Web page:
The shallows where the less ambitious fishermen work yields a small catch, but further from shore, where hard work is demanded and storms lurk, God will honour their labours.
Jesus told them to push the boat out and get out of their comfort zone.
What does it mean for us to push the boat out, and be outside our comfort zone?
As a church, we are in a period of transition, just as Jesus in His ministry also was transitioning. He went from teaching His Disciples to sending them out. They would reach many more being sent out two by two, than just Jesus on His own.
In this time of transition, we are at the threshold; the doorway of a new opportunity. And in this liminal space, we have an exciting opportunity to adapt or die. And in order to adapt, we need to push the boat out for Jesus and venture into new waters, for a new catch reaching new people, in new encounters.
Sharing our faith needs to be taken to another level, learning and growing and living by faith.
The hymn sandwich, as it is often known has become too comfortable. And we must find new ways to express the passion and joy and love we have found in Jesus Christ.
Those people in Nazareth thought they knew Jesus and had grown up with Him, but were too familiar. We need to spend time with Jesus every day, to know that He is our Lord and Saviour and never assume, that because we knew Him a long time ago, we still know Him, because we remember what we learned in Sunday School.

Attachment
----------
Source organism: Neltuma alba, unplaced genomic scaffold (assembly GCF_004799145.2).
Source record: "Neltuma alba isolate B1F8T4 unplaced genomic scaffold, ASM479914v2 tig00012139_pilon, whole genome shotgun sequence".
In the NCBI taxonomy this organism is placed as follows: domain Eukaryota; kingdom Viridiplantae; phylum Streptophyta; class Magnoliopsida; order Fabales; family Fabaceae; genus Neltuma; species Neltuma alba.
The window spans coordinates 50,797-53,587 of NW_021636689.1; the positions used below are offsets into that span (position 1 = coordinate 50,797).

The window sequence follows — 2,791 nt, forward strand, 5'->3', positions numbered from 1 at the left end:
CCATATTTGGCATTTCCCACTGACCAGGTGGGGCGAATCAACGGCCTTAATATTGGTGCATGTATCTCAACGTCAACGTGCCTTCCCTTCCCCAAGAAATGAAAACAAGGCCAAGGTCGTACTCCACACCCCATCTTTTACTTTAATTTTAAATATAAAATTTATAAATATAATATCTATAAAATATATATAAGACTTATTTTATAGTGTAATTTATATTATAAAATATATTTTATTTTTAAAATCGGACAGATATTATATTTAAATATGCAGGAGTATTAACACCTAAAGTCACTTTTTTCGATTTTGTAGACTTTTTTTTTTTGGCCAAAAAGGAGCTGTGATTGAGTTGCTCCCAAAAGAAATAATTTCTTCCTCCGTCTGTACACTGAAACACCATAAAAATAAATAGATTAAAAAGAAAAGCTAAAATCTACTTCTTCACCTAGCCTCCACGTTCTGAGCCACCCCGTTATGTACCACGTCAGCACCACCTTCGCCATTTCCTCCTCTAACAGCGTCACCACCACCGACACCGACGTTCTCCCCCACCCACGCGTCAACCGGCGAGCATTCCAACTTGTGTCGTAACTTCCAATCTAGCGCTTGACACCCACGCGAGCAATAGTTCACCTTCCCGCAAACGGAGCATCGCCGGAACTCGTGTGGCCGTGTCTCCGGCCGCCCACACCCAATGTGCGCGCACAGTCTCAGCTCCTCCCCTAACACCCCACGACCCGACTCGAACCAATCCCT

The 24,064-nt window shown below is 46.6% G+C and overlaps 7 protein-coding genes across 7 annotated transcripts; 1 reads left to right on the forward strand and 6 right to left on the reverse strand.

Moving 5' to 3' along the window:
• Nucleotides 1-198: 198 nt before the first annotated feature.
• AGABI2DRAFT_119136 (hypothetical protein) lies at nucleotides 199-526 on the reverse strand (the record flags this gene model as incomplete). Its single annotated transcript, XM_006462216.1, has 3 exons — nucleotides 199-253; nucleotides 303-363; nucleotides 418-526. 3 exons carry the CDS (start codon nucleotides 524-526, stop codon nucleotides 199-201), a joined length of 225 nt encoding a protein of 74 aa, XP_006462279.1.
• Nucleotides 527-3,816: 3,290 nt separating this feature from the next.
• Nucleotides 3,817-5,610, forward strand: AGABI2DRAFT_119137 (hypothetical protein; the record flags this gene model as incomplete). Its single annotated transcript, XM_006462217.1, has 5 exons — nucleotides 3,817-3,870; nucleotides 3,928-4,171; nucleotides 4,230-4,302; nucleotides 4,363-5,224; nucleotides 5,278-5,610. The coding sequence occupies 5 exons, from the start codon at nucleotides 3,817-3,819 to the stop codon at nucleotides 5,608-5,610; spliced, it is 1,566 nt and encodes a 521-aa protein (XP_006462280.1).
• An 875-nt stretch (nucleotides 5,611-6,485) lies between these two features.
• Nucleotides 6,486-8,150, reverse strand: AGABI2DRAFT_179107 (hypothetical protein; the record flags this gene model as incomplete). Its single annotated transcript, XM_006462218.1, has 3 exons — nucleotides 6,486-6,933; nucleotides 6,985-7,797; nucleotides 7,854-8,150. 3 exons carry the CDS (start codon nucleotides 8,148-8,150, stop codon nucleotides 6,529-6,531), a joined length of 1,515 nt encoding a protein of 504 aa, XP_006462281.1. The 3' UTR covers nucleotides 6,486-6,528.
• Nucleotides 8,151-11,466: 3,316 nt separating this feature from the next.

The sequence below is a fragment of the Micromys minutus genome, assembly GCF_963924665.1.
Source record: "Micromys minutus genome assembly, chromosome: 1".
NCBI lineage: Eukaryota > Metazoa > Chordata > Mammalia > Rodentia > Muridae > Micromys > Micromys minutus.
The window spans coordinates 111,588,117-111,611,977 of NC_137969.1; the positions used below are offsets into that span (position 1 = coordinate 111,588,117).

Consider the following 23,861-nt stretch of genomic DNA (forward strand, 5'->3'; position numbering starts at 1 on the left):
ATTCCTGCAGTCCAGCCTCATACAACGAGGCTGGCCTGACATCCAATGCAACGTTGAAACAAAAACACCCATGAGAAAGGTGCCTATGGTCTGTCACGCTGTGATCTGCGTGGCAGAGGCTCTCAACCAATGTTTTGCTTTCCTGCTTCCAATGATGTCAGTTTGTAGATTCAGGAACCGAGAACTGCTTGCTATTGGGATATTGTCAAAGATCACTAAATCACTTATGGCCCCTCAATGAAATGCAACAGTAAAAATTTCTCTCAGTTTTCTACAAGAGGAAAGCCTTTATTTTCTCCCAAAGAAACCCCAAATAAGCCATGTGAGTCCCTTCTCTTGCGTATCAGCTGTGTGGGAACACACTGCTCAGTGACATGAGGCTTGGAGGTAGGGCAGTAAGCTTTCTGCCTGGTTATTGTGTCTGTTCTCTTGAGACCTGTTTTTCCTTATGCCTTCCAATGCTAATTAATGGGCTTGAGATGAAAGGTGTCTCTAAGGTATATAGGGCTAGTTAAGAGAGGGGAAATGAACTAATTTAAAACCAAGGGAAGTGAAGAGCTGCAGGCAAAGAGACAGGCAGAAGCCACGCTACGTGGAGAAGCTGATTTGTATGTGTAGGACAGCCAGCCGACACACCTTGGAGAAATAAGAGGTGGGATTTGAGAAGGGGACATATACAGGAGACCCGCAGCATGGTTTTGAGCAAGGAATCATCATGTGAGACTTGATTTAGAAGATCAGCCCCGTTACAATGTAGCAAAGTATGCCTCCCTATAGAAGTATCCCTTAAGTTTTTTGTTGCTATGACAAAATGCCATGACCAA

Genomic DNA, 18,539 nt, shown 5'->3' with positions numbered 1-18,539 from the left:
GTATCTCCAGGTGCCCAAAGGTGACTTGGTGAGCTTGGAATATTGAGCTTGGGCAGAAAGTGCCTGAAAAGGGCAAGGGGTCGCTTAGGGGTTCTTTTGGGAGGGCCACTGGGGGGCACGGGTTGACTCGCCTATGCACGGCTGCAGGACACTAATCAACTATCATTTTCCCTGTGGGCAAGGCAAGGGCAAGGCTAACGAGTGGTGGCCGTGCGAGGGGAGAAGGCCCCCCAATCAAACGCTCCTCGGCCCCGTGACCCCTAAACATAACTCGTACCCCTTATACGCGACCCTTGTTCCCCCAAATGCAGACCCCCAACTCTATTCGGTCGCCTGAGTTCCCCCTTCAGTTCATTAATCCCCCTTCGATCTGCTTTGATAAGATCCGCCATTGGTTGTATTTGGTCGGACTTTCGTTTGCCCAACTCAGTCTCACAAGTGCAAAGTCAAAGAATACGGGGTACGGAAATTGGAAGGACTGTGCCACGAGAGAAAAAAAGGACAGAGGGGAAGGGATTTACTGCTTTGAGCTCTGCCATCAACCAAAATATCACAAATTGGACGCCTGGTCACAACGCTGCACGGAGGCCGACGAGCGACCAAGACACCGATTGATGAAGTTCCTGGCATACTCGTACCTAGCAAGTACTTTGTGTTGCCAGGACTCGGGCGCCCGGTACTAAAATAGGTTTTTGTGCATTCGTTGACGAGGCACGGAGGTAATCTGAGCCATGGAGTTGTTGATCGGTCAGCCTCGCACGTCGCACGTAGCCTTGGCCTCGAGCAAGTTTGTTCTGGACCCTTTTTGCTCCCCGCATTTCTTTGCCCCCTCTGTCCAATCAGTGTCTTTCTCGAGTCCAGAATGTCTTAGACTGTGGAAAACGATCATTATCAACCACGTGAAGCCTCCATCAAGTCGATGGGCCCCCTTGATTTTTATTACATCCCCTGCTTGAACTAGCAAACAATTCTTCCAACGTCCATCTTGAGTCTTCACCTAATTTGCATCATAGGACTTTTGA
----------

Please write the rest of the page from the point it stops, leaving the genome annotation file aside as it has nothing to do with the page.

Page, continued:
Those well meaning songs from our Victorian past about Shining “You in your small corner and I in mine” have left us with a small vision for the Kingdom of God.
Take your car for example. We have become too comfortable in our cars, our own small corners. They are convenient, metal boxes, which insulate us from the outside world and from our neighbours. But the problem is that you cannot meet your neighbour, unless you are sharing the journey, when you are shut in your box. What if one day a week, we all took the bus into Lochgilphead to do our shopping? Everyone has different and multiple reasons for their journey, so it might not always work like this. But, imagine, Just think, you’d meet people on the way to the bus stop, on the bus there would be new faces and new opportunities to get know your neighbour. And walking around town we could meet even more people. The Co-op delivers, so you wouldn’t even need to carry the shopping home, and as you waited for the bus back, you could chat with your new friends over a coffee.
One of the first steps of discipleship is building community. But it does not happen without effort.
Café Connect is an example of two or three early stages in making disciples.
Of Listening, Loving and Serving, and Building Community.
The next stage in that sequence is Making Disciples, (which is what David and Louise Logue in North Knapdale have been doing through Alpha, and their Alpha Next group).
But that is why Jesus sent the Disciples out, to make Disciples and multiply their numbers, not merely add to them.
Somewhere in the Church of Scotland’s distant past, it formed Kirk Sessions who confused their role of leading God’s people with merely making decisions. We became good at being mysterious, and now and then making decisions. But God did not call us to make decisions, He calls us to make disciples.
Jesus taught His Disciples that they needed to push the boat out to get results, and to trust and depend on God for what they needed and not to be distracted by material things, or even buildings.
Just knowing Jesus, His love for you and what He has done in your life is all you need to take with you, and God will give you the rest.
So push the boat out and try doing something different for God this week, this month, and this year.